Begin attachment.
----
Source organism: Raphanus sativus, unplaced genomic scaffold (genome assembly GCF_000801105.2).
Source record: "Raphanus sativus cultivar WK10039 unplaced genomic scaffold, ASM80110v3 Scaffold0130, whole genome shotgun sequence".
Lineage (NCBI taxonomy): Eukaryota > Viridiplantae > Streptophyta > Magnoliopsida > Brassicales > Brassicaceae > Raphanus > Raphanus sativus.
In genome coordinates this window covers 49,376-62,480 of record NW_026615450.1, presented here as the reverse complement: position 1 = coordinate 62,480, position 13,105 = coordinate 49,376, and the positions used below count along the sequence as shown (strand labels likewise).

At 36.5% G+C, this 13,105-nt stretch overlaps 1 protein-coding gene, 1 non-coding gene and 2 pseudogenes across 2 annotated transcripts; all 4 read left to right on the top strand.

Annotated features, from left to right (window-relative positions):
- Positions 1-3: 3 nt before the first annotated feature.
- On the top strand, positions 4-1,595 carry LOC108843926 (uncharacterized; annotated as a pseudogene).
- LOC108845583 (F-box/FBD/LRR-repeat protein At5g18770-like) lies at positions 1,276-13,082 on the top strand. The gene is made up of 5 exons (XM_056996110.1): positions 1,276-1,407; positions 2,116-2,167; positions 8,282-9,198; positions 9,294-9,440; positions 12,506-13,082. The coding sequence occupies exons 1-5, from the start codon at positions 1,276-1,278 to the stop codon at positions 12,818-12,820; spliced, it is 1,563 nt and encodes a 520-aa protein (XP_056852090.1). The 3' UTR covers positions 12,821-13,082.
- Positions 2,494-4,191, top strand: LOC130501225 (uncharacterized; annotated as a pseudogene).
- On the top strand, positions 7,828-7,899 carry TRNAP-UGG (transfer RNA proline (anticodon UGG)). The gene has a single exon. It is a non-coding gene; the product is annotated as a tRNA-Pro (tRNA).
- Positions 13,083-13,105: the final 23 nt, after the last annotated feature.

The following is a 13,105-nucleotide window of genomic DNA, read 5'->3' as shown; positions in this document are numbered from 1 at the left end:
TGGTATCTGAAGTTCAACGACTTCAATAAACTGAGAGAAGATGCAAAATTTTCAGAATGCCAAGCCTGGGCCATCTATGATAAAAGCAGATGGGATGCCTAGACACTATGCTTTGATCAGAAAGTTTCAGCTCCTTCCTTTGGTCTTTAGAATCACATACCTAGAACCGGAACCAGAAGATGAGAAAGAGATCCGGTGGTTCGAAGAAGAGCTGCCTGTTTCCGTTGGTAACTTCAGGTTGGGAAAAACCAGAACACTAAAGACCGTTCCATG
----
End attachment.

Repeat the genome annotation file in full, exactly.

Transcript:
Source organism: Raphanus sativus, unplaced genomic scaffold (genome assembly GCF_000801105.2).
Source record: "Raphanus sativus cultivar WK10039 unplaced genomic scaffold, ASM80110v3 Scaffold0130, whole genome shotgun sequence".
Lineage (NCBI taxonomy): Eukaryota > Viridiplantae > Streptophyta > Magnoliopsida > Brassicales > Brassicaceae > Raphanus > Raphanus sativus.
In genome coordinates this window covers 49,376-62,480 of record NW_026615450.1, presented here as the reverse complement: position 1 = coordinate 62,480, position 13,105 = coordinate 49,376, and the positions used below count along the sequence as shown (strand labels likewise).

At 36.5% G+C, this 13,105-nt stretch overlaps 1 protein-coding gene, 1 non-coding gene and 2 pseudogenes across 2 annotated transcripts; all 4 read left to right on the top strand.

Annotated features, from left to right (window-relative positions):
- Positions 1-3: 3 nt before the first annotated feature.
- On the top strand, positions 4-1,595 carry LOC108843926 (uncharacterized; annotated as a pseudogene).
- LOC108845583 (F-box/FBD/LRR-repeat protein At5g18770-like) lies at positions 1,276-13,082 on the top strand. The gene is made up of 5 exons (XM_056996110.1): positions 1,276-1,407; positions 2,116-2,167; positions 8,282-9,198; positions 9,294-9,440; positions 12,506-13,082. The coding sequence occupies exons 1-5, from the start codon at positions 1,276-1,278 to the stop codon at positions 12,818-12,820; spliced, it is 1,563 nt and encodes a 520-aa protein (XP_056852090.1). The 3' UTR covers positions 12,821-13,082.
- Positions 2,494-4,191, top strand: LOC130501225 (uncharacterized; annotated as a pseudogene).
- On the top strand, positions 7,828-7,899 carry TRNAP-UGG (transfer RNA proline (anticodon UGG)). The gene has a single exon. It is a non-coding gene; the product is annotated as a tRNA-Pro (tRNA).
- Positions 13,083-13,105: the final 23 nt, after the last annotated feature.

The following is a 13,105-nucleotide window of genomic DNA, read 5'->3' as shown; positions in this document are numbered from 1 at the left end:
TGGTATCTGAAGTTCAACGACTTCAATAAACTGAGAGAAGATGCAAAATTTTCAGAATGCCAAGCCTGGGCCATCTATGATAAAAGCAGATGGGATGCCTAGACACTATGCTTTGATCAGAAAGTTTCAGCTCCTTCCTTTGGTCTTTAGAATCACATACCTAGAACCGGAACCAGAAGATGAGAAAGAGATCCGGTGGTTCGAAGAAGAGCTGCCTGTTTCCGTTGGTAACTTCAGGTTGGGAAAAACCAGAACACTAAAGACCGTTCCATG